Patients with well-differentiated forms of cancer may derive substantial clinical benefit from therapies that modify the aberrant behavior of the malignant clone, without damaging normal tissues, even if the tumor is not eradicated. In this case, the value of therapy lies in reducing the symptoms caused by the neoplasm for a meaningful time period. A classic example of this paradigm is the use of anti-proliferative agents, such as hydroxyurea, in the treatment of chronic myelogenous leukemia (CML), a myeloproliferative neoplasm driven by the aberrant fusion kinase Bcr-Abl (15
). Even as highly effective small-molecule-targeted inhibitors of the Bcr-Abl kinase have markedly prolonged the survival of patients with CML, the causative mutation often remains detectable at low levels, and clinical experience supports the idea that a highly beneficial treatment does not always eliminate all mutant stem cells (16
). In our studies, Mx1-Cre, KrasG12D
mice treated with PD0325901 demonstrated a rapid and sustained improvement in hematopoietic abnormalities, even though the KrasG12D
oncogene persisted at high levels in the bone marrow. This is similar to patients with myeloproliferative neoplasms that undergo clinical, but not molecular, remissions. An implication of this idea is that a reduction in oncogene ‘allele burden,’ which is frequently used as a surrogate of disease response in clinical trials, may not always be required for a therapeutic agent to demonstrate clinical utility.
Our data indicate that the dramatic hematological responses observed in Mx1-Cre
mice treated with the MEK inhibitor PD0325901 are not due to a purely anti-proliferative effect, as observed with conventional chemotherapy. The effects of MEK inhibition in Mx1-Cre
mice also contrast with those of Abl kinase inhibitors in patients with CML, where treatment provides a selective advantage to normal myeloid progenitor populations (17
). Instead, the resolution of both leukocytosis and anemia indicates that PD0325901 rebalances the output of the hematopoietic system, despite continued KrasG12D
expression. This “rebalancing” might indicate that MEK activity regulates the expression of genes controlling lineage choice during hematopoietic differentiation. Such a model would be consistent with studies showing that cytokine stimulation instructs lineage choice in multipotent progenitors (18
), and that Ras activation promotes monocytic over granulocytic differentiation (19
). Further experiments to identify genes that respond to MEK activity in multipotent cells, and to test their influence on cell fate, are required to address this hypothesis.
Curative therapy for myeloproliferative neoplasia will need to eliminate neoplastic stem cells. Whether or not Kras
mutant alleles could be eliminated by MEK inhibition was not fully addressed in these experiments. Because recombination in the bone marrow of Mx1-Cre
mice is usually incomplete, Mx1-Cre
mice can be expected to harbor a small pool of stem cells in which the conditional KrasLSL-G12D
allele remains in the germline, non-expressed configuration. We have demonstrated such genetic chimerism in the bone marrow of young Mx1-Cre, KrasG12D
). However, we did not determine if this persisted until the initiation of PD0325901 treatment. Interestingly, a similar question applies to patients with myeloproliferative neoplasia; some patients might lose their normal hematopoietic elements over the course of their disease. Although we did not observe emergence of cells lacking oncogenic Kras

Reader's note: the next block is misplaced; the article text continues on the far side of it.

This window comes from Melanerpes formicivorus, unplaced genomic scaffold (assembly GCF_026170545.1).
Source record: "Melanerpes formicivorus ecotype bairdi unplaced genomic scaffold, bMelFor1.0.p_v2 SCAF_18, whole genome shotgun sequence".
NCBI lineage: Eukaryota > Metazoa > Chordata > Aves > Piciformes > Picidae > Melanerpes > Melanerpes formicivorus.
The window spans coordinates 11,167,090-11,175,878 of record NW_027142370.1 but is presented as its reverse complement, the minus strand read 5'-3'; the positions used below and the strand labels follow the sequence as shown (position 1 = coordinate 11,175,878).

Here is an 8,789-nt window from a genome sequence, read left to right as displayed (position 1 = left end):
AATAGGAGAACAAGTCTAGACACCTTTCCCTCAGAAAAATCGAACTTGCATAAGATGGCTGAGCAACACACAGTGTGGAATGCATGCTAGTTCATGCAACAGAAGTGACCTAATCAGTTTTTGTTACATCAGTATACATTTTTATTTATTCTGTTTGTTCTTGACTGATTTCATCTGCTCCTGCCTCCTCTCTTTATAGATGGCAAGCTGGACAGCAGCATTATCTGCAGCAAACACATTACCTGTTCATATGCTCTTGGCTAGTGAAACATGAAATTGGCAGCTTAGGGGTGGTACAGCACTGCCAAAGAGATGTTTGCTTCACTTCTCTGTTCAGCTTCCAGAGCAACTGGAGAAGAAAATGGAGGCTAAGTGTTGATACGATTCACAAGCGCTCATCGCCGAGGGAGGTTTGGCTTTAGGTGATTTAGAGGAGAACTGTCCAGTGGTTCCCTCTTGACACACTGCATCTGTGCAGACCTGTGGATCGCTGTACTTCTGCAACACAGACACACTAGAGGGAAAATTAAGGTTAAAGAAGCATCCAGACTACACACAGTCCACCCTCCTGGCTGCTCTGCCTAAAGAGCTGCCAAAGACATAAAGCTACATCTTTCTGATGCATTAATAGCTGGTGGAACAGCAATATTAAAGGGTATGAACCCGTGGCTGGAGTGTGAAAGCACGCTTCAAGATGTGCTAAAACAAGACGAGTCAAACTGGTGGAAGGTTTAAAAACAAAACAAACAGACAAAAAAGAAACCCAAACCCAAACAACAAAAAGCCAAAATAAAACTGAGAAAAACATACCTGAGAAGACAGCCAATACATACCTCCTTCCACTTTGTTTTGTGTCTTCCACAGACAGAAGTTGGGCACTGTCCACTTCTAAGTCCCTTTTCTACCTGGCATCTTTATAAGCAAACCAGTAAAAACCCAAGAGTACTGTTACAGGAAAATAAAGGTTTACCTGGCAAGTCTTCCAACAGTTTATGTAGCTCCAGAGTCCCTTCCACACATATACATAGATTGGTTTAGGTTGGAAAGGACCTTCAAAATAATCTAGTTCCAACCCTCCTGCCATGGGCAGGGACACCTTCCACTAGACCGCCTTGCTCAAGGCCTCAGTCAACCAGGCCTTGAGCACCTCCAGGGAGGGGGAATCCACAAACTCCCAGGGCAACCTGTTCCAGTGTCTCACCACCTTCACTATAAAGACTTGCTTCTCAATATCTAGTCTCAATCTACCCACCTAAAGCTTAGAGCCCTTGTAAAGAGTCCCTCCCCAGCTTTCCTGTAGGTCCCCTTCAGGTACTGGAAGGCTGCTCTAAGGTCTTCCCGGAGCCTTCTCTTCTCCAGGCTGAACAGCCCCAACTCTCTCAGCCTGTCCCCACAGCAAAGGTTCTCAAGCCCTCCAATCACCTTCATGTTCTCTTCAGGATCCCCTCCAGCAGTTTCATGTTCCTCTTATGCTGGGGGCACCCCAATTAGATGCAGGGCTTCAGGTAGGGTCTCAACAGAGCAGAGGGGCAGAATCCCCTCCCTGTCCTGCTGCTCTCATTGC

in these studies, it is possible that longer or more intense MEK inhibition might be more effective. Alternatively, inhibition of other signals evoked by mutant Kras
may be required for elimination of mutant stem cells. The retention of KrasG12D
stem cells in the bone marrow likely contributed to the development of T-ALL in some mice after prolonged drug treatment, because KrasG12D
stem cells can create a reservoir of lymphoid progenitors that are susceptible to undergoing leukemic transformation (20
). The observation that these acute leukemias arise during ongoing treatment suggests they are less dependent than myeloproliferative neoplasia on hyperactive Raf/MEK/ERK signaling.
In this study, we have provided direct evidence in vivo
that aberrant hematopoiesis caused by hyperactive Ras signaling is mediated by the Raf/MEK/ERK pathway. These results are consistent with a previous investigation, which showed that constitutive activation of MEK could block erythroid differentiation in vitro
). However, the requirement for MEK in myeloproliferative neoplasia has been called into question by our previous biochemical studies, which revealed that endogenous levels of KrasG12D
do not strongly activate Raf/MEK/ERK signaling (3
). This implied that aberrant hematopoiesis might be mediated by other effector pathways regulated by Ras (22
). Therefore, the importance of Raf/MEK/ERK signaling in mediating the myeloproliferative phenotype provides insight into the mechanism by which excessive Ras activity causes hematologic malignancies.
Our preclinical data imply that MEK inhibitors might be useful for treating patients with JMML and CMML, by alleviating the burdens of anemia, splenomegaly, and complications from myeloid cell overproduction such as tissue infiltration. In particular, treating children with JMML prior to hematopoietic stem cell transplantation might improve their clinical status by reducing the morbidity caused by infiltration of organs with leukemic cells (1
). Many adults with CMML suffer substantial morbidity owing to chronic anemia (23
), and a treatment that both reduces myeloproliferation and enhances erythropoiesis, as seen with MEK inhibitors, could prove clinically beneficial.